The US Pirate Party blog points out an op-ed from the Financial Times by Christian Engstrom, the deputy chairman of the Swedish Pirate Party, who was elected to the European Parliament earlier this year. Engstrom argues that “copyright laws threaten out online freedom” and provides an overview of the aims and ends of the Pirate Party:
Copyright was meant to encourage culture, not restrict it. This is reason enough for reform. But the current regime has even more damaging effects. In order to uphold copyright laws, governments are beginning to restrict our right to communicate with each other in private . . .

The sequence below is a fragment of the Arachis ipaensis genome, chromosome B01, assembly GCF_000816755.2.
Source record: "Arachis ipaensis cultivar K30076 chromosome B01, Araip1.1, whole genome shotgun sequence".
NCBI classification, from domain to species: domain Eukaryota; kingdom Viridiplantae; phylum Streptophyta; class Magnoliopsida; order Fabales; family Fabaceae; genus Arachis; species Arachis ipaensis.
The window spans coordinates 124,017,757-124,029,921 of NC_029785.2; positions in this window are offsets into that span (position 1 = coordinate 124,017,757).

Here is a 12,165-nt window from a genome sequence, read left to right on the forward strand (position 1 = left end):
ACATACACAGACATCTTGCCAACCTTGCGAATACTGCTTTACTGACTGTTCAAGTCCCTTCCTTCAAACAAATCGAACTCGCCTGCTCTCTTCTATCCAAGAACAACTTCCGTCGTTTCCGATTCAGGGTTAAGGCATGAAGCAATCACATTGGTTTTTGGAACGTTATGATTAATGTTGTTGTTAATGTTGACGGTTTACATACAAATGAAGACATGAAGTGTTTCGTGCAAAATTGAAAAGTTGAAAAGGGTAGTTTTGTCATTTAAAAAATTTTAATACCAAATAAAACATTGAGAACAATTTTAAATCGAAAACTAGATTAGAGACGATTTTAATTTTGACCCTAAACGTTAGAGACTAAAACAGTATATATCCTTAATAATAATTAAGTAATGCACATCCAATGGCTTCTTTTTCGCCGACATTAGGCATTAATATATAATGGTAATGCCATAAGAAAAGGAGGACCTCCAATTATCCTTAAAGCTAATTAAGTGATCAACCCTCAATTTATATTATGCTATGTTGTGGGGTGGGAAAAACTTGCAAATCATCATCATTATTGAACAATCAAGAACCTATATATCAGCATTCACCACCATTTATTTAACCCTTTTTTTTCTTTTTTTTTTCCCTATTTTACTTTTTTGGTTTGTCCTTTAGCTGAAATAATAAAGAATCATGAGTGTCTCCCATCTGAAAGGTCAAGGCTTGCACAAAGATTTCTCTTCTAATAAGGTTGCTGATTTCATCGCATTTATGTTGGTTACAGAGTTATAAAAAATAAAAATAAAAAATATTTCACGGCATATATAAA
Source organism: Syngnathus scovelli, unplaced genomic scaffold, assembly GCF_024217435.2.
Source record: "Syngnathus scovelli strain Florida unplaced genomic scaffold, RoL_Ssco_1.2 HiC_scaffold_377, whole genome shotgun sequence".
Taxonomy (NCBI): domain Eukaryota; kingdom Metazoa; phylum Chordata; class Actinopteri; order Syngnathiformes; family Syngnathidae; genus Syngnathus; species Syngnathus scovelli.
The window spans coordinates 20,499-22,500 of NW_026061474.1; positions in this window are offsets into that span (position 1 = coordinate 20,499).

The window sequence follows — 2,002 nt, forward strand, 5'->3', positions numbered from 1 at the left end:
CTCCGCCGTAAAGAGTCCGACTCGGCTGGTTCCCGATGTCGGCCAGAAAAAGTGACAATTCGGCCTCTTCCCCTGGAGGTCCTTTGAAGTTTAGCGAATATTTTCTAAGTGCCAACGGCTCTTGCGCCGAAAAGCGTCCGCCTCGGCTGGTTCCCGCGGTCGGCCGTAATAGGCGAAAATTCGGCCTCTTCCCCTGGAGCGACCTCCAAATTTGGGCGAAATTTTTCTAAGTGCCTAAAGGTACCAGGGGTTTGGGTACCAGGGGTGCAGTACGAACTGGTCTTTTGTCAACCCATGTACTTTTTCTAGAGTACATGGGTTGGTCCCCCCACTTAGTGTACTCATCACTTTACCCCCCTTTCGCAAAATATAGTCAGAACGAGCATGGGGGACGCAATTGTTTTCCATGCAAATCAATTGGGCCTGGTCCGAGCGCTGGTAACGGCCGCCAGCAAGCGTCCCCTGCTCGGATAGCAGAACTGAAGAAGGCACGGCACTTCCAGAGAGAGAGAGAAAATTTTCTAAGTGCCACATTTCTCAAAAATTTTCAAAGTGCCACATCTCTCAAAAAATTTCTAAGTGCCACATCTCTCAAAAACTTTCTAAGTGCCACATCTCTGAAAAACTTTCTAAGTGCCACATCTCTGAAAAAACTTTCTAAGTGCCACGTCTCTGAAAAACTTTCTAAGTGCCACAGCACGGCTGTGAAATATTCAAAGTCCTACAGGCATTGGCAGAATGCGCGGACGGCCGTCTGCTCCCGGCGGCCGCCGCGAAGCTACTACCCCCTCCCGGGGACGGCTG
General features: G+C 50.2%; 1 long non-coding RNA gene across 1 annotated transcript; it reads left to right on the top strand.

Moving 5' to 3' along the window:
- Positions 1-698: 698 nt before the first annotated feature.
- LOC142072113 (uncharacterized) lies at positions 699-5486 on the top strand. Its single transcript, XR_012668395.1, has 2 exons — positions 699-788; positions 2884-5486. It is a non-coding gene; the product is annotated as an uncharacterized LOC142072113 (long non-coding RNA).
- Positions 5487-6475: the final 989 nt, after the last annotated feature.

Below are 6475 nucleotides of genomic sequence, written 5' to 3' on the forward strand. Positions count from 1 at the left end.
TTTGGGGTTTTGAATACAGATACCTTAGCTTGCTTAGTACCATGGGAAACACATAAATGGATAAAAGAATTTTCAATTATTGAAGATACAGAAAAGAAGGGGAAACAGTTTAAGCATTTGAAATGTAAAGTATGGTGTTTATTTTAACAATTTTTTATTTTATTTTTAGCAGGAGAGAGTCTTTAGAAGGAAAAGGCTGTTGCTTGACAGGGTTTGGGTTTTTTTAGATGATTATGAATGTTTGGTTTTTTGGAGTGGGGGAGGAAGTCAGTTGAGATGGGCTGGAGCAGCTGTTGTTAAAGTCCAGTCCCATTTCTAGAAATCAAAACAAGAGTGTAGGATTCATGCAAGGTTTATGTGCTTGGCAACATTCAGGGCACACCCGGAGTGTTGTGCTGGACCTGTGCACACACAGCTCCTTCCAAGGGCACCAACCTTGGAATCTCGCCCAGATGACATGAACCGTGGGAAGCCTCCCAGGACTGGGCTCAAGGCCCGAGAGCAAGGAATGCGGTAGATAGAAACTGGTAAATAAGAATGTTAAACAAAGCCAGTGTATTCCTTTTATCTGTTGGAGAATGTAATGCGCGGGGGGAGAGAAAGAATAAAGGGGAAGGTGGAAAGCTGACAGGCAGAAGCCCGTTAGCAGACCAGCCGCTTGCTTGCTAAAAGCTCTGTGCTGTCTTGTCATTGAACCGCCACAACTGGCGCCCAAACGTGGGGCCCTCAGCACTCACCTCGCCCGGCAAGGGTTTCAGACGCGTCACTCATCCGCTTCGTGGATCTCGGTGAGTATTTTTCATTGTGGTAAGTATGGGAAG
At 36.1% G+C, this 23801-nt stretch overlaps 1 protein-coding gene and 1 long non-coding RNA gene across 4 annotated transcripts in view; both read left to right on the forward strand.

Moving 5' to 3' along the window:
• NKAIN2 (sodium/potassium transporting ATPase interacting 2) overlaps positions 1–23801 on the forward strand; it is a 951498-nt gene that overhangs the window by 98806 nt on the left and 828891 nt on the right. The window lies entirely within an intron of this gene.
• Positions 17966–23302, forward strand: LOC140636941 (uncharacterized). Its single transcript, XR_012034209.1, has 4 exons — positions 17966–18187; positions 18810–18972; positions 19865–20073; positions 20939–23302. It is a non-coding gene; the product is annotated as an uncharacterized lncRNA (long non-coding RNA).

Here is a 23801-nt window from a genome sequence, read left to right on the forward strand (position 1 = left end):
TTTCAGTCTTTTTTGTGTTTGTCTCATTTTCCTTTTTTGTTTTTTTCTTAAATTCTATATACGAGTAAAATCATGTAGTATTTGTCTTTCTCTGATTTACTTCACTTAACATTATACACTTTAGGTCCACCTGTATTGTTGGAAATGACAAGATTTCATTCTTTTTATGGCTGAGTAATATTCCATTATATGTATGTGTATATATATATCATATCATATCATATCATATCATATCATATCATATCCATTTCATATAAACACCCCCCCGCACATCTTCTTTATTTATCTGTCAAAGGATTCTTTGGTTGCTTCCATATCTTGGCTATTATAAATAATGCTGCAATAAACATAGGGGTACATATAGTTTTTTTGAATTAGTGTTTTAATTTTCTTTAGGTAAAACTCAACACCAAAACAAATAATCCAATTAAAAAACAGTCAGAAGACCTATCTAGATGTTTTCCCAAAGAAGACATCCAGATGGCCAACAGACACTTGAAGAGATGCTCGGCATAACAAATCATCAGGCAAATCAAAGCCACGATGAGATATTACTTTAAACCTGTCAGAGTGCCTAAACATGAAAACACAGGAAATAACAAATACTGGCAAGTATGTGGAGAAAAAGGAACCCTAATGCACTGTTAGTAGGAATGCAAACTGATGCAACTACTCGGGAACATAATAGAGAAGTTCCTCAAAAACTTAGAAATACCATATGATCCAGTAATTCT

The public increasingly recognises the need for reform. That was why Piratpartiet – the Pirate party – won 7.1 per cent of the popular vote in Sweden in the European Union elections. This gave us a seat in the European parliament for the first time.
Our manifesto is to reform copyright laws and gradually abolish the patent system. We oppose mass surveillance and censorship on the net, as in the rest of society. We want to make the EU more democratic and transparent. This is our entire platform. We intend to devote all our time and energy to protecting the fundamental civil liberties on the net and elsewhere.